People with criminal convictions often are stymied in their search to find a job—and many of them have worked hard to expand “ban the box” provisions in California so that private employers are also covered by them.
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Many of the 7 million Californians with a prior arrest or conviction can likely relate to Sandra Johnson’s job hunting experience nearly a decade ago. On every employment application, she checked a box that inquired about criminal history.
“It was terribly hard,” the 59-year-old mother and grandmother said of the months she spent seeking work after completing a San Francisco drug treatment program. “I would go and apply and I would never hear back because that box was always there.”
Eventually, Johnson got lucky. The head of an organization that was helping her with computer skills referred her to a paratransit company. She was honest about her past, got the job, and for more than five years drove clients to and from dialysis. She said she came in on days off, if called. She was named employee of the month. She even did a little promotional video for her bosses.
“I was straight and narrow and I just wanted a second chance,” Johnson said. “I was supporting myself and that gave me something to feel good about.”
Then, in 2013, she said, the company changed hands, ran a background check and canned her.
Johnson’s voice still cracks when she recounts her devastation and feelings of shame that none of her progress had mattered. Now, however, she’s part of a grassroots movement fighting for change.
All of Us or None, an organization made up of formerly incarcerated men and women, has chalked up victories in recent years, working with allied groups to persuade 150 city and county governments and 29 states to adopt some form of “ban the box” changes—most applying to government jobs. The laws and policies don’t prevent employers from inquiring about criminal history, but delay such questions until later in the hiring process.
California has had a “ban the box” law for city, county and state employers since 2014 that delays questions about conviction history, with a few exceptions, until an applicant has been determined to meet job qualifications. But Johnson and others spent recent months traveling to and from the state capitol to share personal stories in hopes of vastly expanding the changes.
Their efforts helped spur the passage of AB 1008, known as the Fair Chance Act, which landed on Gov. Jerry Brown’s desk last month. Authored by Democratic Assemblymember Kevin McCarty of Sacramento, it would expand “ban the box” provisions to the state’s private sector. If Brown signs it, California would become the tenth state to do so. Fifteen local jurisdictions, including San Francisco and Los Angeles, already have such private sector bans in place.
One in three adults—or more than 70 million people across the country—have some type of criminal record, and “ban the box” bills are advancing amid a growing recognition that access to work reduces recidivism. But studies also show employers are reluctant to hire ex-offenders, particularly African Americans and Latinos.
After a 2014 law went into effect in the District of Columbia, a recent government analysis found, the city hired 33 percent more people with records.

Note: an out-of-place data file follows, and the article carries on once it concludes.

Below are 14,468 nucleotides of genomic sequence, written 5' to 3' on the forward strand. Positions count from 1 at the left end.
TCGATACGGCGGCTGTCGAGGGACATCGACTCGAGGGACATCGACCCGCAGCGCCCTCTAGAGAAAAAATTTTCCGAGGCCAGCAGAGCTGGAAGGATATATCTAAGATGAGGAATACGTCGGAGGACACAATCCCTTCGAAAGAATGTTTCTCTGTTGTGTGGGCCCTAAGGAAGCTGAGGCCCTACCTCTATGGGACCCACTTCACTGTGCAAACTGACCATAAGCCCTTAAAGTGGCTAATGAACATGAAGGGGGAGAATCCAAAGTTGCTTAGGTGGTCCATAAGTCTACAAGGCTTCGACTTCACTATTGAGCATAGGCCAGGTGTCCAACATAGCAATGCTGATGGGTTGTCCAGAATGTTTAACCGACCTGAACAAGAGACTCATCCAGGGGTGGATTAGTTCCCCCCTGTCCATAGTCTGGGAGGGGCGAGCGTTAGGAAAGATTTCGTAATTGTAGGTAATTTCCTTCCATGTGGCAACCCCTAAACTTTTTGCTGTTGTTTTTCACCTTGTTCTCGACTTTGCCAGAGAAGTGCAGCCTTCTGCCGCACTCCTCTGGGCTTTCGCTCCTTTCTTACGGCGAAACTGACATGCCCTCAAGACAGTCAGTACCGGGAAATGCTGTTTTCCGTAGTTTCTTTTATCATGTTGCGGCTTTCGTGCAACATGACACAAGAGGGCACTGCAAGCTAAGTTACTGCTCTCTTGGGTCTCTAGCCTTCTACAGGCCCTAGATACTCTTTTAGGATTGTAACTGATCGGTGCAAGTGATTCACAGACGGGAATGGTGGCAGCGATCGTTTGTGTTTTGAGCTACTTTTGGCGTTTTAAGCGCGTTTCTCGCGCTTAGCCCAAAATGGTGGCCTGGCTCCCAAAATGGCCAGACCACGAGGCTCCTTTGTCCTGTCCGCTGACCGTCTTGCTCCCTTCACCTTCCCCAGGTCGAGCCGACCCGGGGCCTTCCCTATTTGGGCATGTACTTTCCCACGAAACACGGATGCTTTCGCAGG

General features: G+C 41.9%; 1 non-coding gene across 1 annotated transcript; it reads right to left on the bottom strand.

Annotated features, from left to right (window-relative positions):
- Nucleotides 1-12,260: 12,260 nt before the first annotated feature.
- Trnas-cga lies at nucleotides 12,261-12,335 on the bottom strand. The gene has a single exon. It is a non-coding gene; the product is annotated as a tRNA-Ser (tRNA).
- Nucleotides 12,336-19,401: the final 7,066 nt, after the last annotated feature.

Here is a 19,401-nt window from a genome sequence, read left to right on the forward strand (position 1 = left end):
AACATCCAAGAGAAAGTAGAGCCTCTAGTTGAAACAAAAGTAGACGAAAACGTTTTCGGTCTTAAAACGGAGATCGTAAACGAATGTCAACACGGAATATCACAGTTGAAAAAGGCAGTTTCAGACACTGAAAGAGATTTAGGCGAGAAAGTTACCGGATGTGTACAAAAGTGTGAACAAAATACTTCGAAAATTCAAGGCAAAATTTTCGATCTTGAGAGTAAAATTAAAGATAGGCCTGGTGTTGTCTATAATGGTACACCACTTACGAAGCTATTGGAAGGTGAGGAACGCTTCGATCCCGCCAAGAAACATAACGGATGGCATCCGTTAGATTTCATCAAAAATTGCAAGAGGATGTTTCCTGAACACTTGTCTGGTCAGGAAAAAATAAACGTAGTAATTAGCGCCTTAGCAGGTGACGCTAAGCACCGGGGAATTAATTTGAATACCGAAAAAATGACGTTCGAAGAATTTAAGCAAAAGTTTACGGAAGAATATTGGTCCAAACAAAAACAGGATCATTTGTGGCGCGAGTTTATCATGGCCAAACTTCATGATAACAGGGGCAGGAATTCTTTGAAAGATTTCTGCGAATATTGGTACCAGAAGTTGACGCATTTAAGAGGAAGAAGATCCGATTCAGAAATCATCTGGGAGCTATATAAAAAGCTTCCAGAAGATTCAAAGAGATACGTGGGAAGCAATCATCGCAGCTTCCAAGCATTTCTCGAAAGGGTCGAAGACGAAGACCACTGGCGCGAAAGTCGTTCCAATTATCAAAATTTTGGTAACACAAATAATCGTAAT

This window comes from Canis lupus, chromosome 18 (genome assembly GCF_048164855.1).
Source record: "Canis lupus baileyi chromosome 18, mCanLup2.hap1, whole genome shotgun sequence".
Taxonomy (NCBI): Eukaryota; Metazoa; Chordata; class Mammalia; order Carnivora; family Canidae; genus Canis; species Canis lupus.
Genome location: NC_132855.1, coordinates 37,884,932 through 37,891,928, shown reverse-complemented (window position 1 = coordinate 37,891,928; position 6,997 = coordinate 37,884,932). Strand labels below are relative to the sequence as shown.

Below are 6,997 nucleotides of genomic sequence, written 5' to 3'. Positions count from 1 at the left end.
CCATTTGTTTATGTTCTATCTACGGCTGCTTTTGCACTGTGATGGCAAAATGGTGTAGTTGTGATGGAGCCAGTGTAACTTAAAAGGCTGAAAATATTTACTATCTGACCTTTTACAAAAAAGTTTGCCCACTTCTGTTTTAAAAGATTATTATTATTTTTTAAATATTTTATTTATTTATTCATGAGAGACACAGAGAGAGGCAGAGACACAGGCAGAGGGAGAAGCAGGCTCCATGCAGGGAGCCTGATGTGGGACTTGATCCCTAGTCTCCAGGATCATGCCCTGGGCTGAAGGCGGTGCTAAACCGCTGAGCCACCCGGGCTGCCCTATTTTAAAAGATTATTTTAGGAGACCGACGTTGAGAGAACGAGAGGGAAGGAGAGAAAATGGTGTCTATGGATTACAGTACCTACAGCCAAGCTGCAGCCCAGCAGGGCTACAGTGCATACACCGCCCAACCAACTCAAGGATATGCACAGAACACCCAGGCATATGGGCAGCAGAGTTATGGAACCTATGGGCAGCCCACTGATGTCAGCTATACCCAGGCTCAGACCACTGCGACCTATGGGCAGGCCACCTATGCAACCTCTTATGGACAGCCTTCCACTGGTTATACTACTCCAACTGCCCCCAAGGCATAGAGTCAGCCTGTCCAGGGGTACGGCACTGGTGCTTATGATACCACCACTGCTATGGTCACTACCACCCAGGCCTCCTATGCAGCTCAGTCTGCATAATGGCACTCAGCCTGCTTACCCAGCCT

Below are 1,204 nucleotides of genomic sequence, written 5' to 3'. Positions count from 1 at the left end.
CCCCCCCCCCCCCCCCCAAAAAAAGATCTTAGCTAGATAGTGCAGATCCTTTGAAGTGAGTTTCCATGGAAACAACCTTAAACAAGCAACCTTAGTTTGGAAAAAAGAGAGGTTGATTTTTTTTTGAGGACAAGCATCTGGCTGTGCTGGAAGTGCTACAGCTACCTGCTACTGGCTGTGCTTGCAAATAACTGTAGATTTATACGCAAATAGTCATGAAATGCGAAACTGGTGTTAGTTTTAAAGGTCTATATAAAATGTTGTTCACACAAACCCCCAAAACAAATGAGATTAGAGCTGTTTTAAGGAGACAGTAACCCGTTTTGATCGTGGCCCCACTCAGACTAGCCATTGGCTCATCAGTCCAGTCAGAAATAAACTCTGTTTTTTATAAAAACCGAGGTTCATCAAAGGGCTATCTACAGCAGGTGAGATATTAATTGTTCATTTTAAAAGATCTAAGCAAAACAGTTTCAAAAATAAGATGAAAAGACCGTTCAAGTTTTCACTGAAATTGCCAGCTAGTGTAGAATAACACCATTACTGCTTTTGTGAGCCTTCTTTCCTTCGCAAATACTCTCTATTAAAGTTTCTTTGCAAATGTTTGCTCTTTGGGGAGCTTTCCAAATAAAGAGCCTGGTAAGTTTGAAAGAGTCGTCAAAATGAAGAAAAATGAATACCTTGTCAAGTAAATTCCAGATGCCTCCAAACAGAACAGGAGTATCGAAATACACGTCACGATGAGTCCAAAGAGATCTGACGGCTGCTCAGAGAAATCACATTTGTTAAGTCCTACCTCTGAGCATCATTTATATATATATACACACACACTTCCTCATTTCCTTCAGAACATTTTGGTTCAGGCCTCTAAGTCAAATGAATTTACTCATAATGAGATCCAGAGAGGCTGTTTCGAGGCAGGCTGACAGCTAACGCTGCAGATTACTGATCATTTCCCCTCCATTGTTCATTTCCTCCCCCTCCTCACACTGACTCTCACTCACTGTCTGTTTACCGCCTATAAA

“This is a huge issue we’re trying to address in California with criminal justice reform and redemption—giving individuals a second chance at life,” McCarty said. “It’s not a Democrat liberal thing. The state of New Jersey, led by a Republican governor, they’ve embraced it.”
The California legislation would apply to businesses with five or more employees, requiring that they postpone inquiries into criminal background until after a conditional employment offer has been extended.
If an employer then runs a background check, the bill would require that they assess each person’s circumstance individually, examining the nature of the crime and any relationship to the job, the amount of time that has passed since the offense, and evidence of rehabilitation. Such assessments conform to U.S. Equal Employment Opportunity Commission guidance issued in 2012 on the use of conviction and arrest records.
The bill also would mandate that employers share with applicants any criminal history they come across and give them a chance to correct errors, provide evidence of expungement, or present mitigating information.
Opponents early in the process “were lined up out the door,” McCarty said. He clarified exemptions for jobs in which legal restrictions already apply, and loosened some burdens on employers—amendments that persuaded the California Chamber of Commerce to withdraw its opposition. (Some large employers already follow “ban the box” practices, including Walmart, Starbucks and Home Depot.)
Still, fierce opposition remains. Tom Scott, California executive director of the National Federation of Independent Business, said three-fifths of his 22,000 state members have between 6 and 10 employees, and aren’t likely to have human resource or legal departments.
“It takes significant resources to post the job opening, develop the job description, schedule interviews and then make an offer,” Scott said. “The idea of going through a process with limited information and without the ability to consider an applicant’s criminal record just adds a huge cost if the employer has to start the whole process over.”
Scott contends the process is so confusing he anticipates “a tsunami of litigation” over minor missteps. Many business owners have expressed concerns to him about the bill in recent months, he said, but a spokesman for the organization said none wished to speak out publicly for fear of retaliation.